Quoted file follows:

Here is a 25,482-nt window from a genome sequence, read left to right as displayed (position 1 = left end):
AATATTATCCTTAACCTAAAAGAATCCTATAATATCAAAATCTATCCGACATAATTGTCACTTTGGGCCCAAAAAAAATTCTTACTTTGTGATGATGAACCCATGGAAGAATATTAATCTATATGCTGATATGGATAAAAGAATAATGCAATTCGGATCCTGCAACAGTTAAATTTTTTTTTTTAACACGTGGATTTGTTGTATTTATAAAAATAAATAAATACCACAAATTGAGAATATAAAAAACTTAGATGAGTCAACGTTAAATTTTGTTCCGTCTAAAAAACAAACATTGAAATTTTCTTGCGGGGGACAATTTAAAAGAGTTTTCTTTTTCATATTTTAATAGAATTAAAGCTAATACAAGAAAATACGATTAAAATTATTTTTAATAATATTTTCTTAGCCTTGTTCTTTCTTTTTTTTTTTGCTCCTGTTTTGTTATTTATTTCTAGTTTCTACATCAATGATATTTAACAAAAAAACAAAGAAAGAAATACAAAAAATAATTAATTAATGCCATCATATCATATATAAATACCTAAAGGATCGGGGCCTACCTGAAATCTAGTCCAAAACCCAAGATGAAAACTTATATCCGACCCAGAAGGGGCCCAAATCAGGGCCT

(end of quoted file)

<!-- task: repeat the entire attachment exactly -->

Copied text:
Here is a 25,482-nt window from a genome sequence, read left to right as displayed (position 1 = left end):
AATATTATCCTTAACCTAAAAGAATCCTATAATATCAAAATCTATCCGACATAATTGTCACTTTGGGCCCAAAAAAAATTCTTACTTTGTGATGATGAACCCATGGAAGAATATTAATCTATATGCTGATATGGATAAAAGAATAATGCAATTCGGATCCTGCAACAGTTAAATTTTTTTTTTTAACACGTGGATTTGTTGTATTTATAAAAATAAATAAATACCACAAATTGAGAATATAAAAAACTTAGATGAGTCAACGTTAAATTTTGTTCCGTCTAAAAAACAAACATTGAAATTTTCTTGCGGGGGACAATTTAAAAGAGTTTTCTTTTTCATATTTTAATAGAATTAAAGCTAATACAAGAAAATACGATTAAAATTATTTTTAATAATATTTTCTTAGCCTTGTTCTTTCTTTTTTTTTTTGCTCCTGTTTTGTTATTTATTTCTAGTTTCTACATCAATGATATTTAACAAAAAAACAAAGAAAGAAATACAAAAAATAATTAATTAATGCCATCATATCATATATAAATACCTAAAGGATCGGGGCCTACCTGAAATCTAGTCCAAAACCCAAGATGAAAACTTATATCCGACCCAGAAGGGGCCCAAATCAGGGCCT